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Today at lunch my coworkers and I discussed the frugal and interesting people at my company and came to the conclusion that I am definitely not the most thrifty person here. This is an article featuring some of my rich and frugal coworkers without giving names. These people profiled here are all brilliant and I think of some of them as rolemodels. If you’re my coworker and you recognize yourself below please don’t be offended! I respect all of you very much!

  • This coworker is an extremely intelligent Harvard grad who has been with the company for more than seven years. He is getting paid more than six figures and has racked up a stock compensation package worth at least few hundred thousand dollars in the past few years. He doesn’t own a car because he rollerblades to work, and he rents a very reasonably priced apartment near downtown San Mateo. One funny frugal story about him is that he went to McDonalds downstairs and bought a hamburger, and then added cheese that he brought with him to make it a cheeseburger! Despite his frugality, he really seems like a truly nice and generous man.
  • I work with this particular coworker a lot and he’s usually very reserved and quiet. He carpools with two other people to work because in his words, “everytime I hear the FastTrak beep my heart sinks a little”. For those who don’t know, FastTrak is the electronic toll collecting system in California and every beep is four dollars now. His own car is a Toyota from the early ’80s and his carpool buddy helps him shop for cheap things when he needs them. He’s also very into saving money and like me, he is a housing bubble fence sitter. This person also makes more than six figures but lives on a lot less. The funniest story I remember about him was when he looked very depressed and our supervisor asked him what’s up. He then revealed that his new wife is demanding diamonds. Then our supervisor pointed him to some sales, and he pretty much gagged at the prices and frowned. I don’t think the wife got the diamonds.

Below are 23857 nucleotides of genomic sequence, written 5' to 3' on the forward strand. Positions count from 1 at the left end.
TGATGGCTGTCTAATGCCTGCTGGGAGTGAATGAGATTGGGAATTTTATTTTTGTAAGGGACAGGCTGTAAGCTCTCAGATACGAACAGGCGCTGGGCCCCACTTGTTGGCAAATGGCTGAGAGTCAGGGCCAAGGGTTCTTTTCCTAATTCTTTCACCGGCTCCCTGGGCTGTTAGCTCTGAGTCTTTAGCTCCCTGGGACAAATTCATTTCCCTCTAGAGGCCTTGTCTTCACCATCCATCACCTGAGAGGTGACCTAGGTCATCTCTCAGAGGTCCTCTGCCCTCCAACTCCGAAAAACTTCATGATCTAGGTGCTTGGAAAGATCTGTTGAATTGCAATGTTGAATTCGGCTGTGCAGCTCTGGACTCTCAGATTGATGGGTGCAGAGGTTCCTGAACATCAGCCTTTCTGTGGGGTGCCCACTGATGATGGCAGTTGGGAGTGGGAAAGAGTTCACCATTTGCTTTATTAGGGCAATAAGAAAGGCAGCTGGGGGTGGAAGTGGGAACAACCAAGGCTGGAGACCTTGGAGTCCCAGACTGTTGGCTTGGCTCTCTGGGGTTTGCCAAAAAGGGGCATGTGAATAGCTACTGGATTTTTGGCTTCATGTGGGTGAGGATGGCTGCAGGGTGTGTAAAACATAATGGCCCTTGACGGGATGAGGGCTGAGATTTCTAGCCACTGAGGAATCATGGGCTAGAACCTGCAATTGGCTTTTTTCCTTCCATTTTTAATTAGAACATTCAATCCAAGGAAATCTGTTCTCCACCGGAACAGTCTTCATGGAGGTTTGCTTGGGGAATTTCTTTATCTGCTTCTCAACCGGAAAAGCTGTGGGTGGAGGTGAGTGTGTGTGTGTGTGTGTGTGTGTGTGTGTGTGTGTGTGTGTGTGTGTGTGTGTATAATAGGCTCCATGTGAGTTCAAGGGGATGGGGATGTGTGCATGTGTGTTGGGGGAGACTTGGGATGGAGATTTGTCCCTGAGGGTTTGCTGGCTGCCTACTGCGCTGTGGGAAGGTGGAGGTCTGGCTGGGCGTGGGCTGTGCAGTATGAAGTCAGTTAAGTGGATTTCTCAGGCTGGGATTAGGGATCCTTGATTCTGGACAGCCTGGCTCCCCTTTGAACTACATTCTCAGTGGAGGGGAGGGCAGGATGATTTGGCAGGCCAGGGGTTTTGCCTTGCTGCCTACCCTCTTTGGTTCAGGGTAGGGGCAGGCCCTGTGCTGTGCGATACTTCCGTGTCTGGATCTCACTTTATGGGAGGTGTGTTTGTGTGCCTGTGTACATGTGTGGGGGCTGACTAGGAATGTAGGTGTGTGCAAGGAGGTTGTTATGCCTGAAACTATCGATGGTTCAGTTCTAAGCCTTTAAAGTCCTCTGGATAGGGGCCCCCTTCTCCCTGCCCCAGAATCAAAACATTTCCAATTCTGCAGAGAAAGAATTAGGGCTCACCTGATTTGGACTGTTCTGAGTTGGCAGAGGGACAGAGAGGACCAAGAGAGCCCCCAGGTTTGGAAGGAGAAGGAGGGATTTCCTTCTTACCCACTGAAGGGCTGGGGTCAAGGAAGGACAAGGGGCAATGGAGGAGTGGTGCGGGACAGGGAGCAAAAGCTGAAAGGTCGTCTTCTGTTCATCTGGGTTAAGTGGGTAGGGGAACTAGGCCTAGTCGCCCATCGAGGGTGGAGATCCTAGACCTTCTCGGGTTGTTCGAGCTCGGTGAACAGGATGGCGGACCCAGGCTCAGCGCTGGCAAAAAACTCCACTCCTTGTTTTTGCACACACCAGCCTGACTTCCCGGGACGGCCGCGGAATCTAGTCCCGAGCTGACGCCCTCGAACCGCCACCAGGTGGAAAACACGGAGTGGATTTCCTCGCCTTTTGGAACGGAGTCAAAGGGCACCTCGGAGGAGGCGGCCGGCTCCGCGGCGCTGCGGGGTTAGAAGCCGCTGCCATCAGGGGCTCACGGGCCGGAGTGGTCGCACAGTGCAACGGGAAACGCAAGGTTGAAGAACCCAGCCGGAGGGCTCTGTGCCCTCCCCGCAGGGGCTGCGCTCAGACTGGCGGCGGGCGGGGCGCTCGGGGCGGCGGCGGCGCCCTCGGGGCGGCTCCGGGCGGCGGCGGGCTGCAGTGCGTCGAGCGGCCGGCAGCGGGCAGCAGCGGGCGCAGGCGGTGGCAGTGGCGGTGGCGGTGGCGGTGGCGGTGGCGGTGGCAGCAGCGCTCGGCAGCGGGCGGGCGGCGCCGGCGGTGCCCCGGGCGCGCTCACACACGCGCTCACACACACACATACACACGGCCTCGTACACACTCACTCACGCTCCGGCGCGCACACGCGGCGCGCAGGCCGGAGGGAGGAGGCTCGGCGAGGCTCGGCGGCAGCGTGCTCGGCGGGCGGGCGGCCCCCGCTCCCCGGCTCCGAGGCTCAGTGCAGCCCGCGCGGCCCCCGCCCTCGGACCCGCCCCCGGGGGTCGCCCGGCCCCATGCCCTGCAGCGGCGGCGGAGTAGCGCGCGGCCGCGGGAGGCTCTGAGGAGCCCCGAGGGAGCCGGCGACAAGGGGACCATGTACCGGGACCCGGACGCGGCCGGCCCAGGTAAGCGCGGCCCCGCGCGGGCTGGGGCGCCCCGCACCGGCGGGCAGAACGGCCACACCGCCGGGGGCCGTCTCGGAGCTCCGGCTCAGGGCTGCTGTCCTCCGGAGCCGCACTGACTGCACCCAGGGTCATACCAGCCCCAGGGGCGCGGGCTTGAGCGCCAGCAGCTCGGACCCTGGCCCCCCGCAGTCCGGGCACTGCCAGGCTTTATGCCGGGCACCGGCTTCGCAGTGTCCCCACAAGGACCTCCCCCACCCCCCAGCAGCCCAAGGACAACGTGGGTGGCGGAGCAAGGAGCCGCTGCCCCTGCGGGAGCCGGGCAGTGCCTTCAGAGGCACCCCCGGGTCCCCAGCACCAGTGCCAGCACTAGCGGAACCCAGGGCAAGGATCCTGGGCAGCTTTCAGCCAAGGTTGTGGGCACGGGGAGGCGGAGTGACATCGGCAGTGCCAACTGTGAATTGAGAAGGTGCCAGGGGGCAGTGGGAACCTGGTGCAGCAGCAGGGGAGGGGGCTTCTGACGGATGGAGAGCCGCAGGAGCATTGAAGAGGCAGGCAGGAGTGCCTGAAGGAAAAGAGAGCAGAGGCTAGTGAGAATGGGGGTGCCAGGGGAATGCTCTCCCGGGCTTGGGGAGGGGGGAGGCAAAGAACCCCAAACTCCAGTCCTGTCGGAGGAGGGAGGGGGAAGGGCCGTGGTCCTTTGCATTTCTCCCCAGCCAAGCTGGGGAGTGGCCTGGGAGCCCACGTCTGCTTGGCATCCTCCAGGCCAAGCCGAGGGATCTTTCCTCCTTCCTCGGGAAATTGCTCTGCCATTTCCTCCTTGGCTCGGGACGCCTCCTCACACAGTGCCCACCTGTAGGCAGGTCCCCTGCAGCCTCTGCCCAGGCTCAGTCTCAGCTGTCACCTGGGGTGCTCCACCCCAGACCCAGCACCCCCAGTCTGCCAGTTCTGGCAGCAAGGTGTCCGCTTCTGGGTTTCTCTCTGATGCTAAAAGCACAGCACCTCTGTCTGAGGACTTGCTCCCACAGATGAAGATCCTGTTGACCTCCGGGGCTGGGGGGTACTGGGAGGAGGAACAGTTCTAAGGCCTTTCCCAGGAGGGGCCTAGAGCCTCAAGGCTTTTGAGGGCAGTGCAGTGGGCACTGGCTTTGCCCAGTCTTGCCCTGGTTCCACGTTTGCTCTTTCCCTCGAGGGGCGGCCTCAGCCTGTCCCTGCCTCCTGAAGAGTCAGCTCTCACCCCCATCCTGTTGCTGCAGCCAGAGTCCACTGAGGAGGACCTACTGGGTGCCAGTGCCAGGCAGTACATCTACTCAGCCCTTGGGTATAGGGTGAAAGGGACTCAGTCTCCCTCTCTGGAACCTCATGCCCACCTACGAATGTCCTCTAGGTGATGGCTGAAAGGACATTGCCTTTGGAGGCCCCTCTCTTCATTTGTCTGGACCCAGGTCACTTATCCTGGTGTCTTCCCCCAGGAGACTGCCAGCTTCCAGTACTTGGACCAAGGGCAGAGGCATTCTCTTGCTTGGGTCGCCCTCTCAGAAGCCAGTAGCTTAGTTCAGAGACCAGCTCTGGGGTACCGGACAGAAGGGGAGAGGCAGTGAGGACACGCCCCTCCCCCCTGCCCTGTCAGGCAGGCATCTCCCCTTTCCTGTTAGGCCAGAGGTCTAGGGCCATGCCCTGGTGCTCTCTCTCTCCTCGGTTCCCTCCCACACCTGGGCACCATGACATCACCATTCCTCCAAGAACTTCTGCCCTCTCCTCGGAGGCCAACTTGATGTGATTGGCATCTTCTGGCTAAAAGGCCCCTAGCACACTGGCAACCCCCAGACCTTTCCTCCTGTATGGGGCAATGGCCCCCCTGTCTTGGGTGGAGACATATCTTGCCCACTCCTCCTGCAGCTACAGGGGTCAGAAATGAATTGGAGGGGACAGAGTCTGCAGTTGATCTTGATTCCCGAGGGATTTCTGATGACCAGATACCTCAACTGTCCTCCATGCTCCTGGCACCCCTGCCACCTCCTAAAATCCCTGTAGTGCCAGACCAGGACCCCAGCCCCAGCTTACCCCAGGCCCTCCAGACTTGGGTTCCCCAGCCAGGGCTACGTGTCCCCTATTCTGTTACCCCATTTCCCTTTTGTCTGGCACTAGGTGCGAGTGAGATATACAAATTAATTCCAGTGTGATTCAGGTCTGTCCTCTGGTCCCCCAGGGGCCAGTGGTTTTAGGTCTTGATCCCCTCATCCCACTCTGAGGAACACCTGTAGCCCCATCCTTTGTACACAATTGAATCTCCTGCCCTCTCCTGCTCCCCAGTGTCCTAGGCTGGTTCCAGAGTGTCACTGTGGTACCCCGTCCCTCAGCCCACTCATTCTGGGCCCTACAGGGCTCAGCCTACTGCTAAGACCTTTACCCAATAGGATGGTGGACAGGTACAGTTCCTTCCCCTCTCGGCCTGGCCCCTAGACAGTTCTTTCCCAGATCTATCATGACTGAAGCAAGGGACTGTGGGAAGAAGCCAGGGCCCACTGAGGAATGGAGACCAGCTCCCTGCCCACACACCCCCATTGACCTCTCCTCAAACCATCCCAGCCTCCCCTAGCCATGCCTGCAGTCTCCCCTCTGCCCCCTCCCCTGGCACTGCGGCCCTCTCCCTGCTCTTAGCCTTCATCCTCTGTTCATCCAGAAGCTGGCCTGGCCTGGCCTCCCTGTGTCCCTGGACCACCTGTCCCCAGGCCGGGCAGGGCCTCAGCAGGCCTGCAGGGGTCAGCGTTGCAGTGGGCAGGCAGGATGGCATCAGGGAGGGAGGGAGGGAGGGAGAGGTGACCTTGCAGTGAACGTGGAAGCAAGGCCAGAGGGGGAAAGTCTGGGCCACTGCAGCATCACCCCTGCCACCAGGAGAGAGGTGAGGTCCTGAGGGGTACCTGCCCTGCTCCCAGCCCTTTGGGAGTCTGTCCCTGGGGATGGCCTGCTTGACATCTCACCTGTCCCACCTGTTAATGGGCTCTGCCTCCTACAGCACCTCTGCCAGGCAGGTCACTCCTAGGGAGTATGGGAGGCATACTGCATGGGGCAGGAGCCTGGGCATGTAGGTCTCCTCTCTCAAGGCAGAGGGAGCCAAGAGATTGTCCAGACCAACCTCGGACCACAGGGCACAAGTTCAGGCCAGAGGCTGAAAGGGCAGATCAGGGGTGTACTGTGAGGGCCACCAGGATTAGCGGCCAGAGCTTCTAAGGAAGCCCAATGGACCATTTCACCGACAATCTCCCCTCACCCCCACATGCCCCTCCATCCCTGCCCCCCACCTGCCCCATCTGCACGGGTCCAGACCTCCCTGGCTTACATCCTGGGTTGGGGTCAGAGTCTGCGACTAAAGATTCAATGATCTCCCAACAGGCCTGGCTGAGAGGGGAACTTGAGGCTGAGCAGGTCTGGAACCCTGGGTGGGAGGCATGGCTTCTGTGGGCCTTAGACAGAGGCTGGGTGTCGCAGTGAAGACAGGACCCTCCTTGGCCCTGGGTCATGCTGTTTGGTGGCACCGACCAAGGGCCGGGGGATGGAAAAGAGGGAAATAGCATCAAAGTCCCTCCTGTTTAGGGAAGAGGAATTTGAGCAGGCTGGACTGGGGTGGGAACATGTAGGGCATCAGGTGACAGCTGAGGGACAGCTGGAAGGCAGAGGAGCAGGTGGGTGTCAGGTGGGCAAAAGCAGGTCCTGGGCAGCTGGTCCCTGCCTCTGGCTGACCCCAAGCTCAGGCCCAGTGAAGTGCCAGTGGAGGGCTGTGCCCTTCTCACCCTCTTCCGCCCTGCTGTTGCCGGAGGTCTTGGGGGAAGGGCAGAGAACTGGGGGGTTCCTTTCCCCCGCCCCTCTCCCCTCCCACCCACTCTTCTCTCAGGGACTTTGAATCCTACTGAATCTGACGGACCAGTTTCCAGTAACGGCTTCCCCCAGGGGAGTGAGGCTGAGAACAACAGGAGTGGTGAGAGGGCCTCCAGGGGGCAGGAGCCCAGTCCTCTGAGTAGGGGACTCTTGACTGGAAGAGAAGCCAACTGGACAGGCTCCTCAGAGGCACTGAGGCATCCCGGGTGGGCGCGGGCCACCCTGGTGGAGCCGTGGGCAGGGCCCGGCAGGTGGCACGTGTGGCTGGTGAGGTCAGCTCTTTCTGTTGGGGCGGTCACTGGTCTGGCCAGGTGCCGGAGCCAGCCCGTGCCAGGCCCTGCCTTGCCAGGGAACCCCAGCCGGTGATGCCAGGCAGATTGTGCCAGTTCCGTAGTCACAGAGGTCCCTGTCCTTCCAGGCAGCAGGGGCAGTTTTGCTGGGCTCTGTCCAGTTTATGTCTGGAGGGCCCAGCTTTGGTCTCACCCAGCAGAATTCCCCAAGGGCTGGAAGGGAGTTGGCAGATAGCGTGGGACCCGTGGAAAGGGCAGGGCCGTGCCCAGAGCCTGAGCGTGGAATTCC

• We’re not too sure about the motivations of this particular coworker. We theorized that he is always at the office to save energy at his own abode. He is always there and one of our other coworkers actually found a picture of this guy on Google’s streetview near our office. Once I left my keys at the office and went back to retrieve it at 2 am, and this guy was still there. We know he’s not working all the time, so he is probably trying to save on internet and energy costs. He also buys groceries and brings them to the office to consume. This guy is in the same league as the first guy in terms of wealth, but he lives like a true office bum.

I don’t think I am ready to go to the extremes of living at the office or packing my own cheese, but my coworkers are truly inspirational. I am nowhere near them in income yet, but I will try my best to continue to be frugal when my income does rise.

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A new carnival is up at ! My submission is , which was also linked by The Silicon Valley Blogger in . Here are some of my favorite articles from this carnival:

  • — Just yesterday I talked with about having kids again. This is a great informative article.
  • — Great article about putting marriage before money.
  • – Learned quite a few things here.

I am looking forward to the next carnival!

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This week central banks around the world to ease the credit crunch. Stories like this really makes me feel like I am living in a virtual world. In any MMORPG, the administrators have the power to create as much money as they want and “inject” the assets into the world. They can also create items and put them into the world. The items then get traded by players. This is practically what happened here in the real world. Many homes were created on the basis of non-existent money, and then the non-existent returns got sold all around the world. When the world realized that all of these assets are essentially virtual, the powers that be created more fictitious currency and lent it out to its minions to balance out the economy. Since our currency system is decoupled from the gold standard, there is no real world item that ties to our money. Essentially our money is as digital and virtual as the money in a game. In games there are designers and QA engineers that work on the balance of the economy and sometimes they do catastrophic things to the worlds to make the gameplay more interesting. There are also times when the original design is flawed, and balance needs to be brought to the world through patches. So what are the central banks doing exactly in our world by lending out more money? I think they’re trying to restore balance, but are they ultimately fixing the bugs in the system or just applying a workaround? Real life is the ultimate MMORPG with 6 billion players world wide, but who are the ones pulling the strings?

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Recently and both wrote about employee stock options and when should options be cashed out. Here are my experiences and knowledge on the subject after receiving stock options as part of my compensation package at a couple companies.